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Car finance advice

How to understand a PCP car finance quote

Don't let a car dealer rip you off with a costly PCP finance agreement. We explain exactly what to look out for so you can get the best deal.


5. Retail cash price

This may be listed as total on-road price or something similar. It’s basically the overall price of the car, including any extras you have added and other costs like road tax.

If you want to bring this payment down, you can:

  • choose a cheaper car
  • remove unnecessary extras like GAP insurance or paint protection (the dealer will hate that, but that’s because they make a lot of commission on those extras)
  • negotiate a discount on the price of the car
  • negotiate a discount on the interest rate on the finance

6. Acceptance fee

This will vary between different finance providers, and may or may not be relevant. Almost all PCP car finance contracts will have fees of some sort (unless they specifically say 0% APR). In this particular case, there is no fee here – however some finance companies may try to charge you as much as £100.

7. Optional final payment

This is the amount you will still owe at the end of the duration, also known as the balloon. In a PCP agreement, this amount is the same as the guaranteed future value (which is technically a different thing, but for a finance quote it doesn’t matter). If you want to pay off the finance and keep the car, this is how much you will have to pay.

This amount is what the finance company expects the car to be worth at the end of the agreement. So in this case, the car starts out at £23,900.00 new, and after four year and 40,000 miles it should be worth £9,804.60. That’s 41% of the starting price, which is pretty high for a four-year old car.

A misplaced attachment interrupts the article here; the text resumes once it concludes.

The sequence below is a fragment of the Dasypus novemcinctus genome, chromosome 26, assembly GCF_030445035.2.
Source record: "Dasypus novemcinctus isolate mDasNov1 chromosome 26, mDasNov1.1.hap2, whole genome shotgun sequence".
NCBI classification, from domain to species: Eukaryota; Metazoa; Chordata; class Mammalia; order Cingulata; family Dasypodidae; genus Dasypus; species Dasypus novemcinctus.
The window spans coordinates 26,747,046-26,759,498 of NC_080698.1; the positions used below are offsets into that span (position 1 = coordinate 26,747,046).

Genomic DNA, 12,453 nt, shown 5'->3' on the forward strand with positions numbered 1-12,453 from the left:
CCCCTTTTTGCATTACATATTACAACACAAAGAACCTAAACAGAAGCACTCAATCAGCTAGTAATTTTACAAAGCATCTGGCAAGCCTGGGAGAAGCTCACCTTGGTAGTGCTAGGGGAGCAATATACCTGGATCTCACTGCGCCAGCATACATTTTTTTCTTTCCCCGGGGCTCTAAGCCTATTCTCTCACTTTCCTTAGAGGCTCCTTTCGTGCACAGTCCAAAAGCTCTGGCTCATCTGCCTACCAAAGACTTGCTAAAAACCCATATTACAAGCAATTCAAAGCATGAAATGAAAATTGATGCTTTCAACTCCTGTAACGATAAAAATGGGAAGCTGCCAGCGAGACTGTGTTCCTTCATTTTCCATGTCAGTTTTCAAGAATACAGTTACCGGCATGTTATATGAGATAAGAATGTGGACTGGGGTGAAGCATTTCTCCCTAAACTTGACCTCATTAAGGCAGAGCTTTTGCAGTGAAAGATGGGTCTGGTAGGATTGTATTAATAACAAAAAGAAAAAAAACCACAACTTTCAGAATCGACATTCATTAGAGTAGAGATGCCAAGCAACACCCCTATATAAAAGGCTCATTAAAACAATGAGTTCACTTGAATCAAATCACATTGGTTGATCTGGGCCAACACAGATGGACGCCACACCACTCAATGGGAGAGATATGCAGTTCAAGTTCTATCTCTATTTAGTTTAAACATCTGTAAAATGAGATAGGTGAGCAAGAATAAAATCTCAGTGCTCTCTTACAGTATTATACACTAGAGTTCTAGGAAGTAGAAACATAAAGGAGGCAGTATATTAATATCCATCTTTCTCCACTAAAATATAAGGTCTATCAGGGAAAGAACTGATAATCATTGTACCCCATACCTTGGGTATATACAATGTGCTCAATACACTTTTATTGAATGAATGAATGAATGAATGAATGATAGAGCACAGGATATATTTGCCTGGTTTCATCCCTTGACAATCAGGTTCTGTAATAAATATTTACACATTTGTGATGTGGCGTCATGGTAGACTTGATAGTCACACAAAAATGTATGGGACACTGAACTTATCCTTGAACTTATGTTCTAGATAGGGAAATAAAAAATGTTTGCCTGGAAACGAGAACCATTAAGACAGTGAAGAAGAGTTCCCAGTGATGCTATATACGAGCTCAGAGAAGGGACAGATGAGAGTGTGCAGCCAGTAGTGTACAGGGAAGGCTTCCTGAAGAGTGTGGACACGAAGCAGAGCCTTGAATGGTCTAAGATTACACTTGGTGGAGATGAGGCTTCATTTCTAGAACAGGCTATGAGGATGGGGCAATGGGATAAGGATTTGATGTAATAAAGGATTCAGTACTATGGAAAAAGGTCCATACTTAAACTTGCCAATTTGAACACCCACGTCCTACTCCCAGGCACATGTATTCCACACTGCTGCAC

The higher this payment is, the lower your monthly payments will be. If you want to keep this payment as high as possible to reduce your monthly payments (which is likely if you’re not planning to make the final payment and keep the car), you can:

  • reduce your annual mileage allowance
  • remove any unnecessary options (like a sunroof or upgraded stereo) and dealer extras (like GAP insurance or paint protection) that increase your starting price but don’t increase the final value
  • stick with the most popular colour and trim combinations (unpopular colours and personalisations can devalue your car)

The finance company will try to take this payment on direct debit unless you hand the car back or part-exchange it before the due date. For more information, have a read of our article about your options at the end of a PCP.

8. Option to purchase fee

Again, every finance company will charge fees here or there. In this example, if you choose to pay the £9,804.60 to keep the car at the end of the agreement, you will also have to pay an extra £10 admin fee. Yes, you’re right – it does seem petty.

9. Total Amount Payable

This is an important number, as it reflects the cost of the car plus the interest and fees you pay as part of the finance. Based on the example above, this amount equals your deposit (£3,000.00), the seller’s deposit contribution (£1,250), 47 monthly payments of £275.42 each, the final payment of £9,804.60 and the final £10 fee.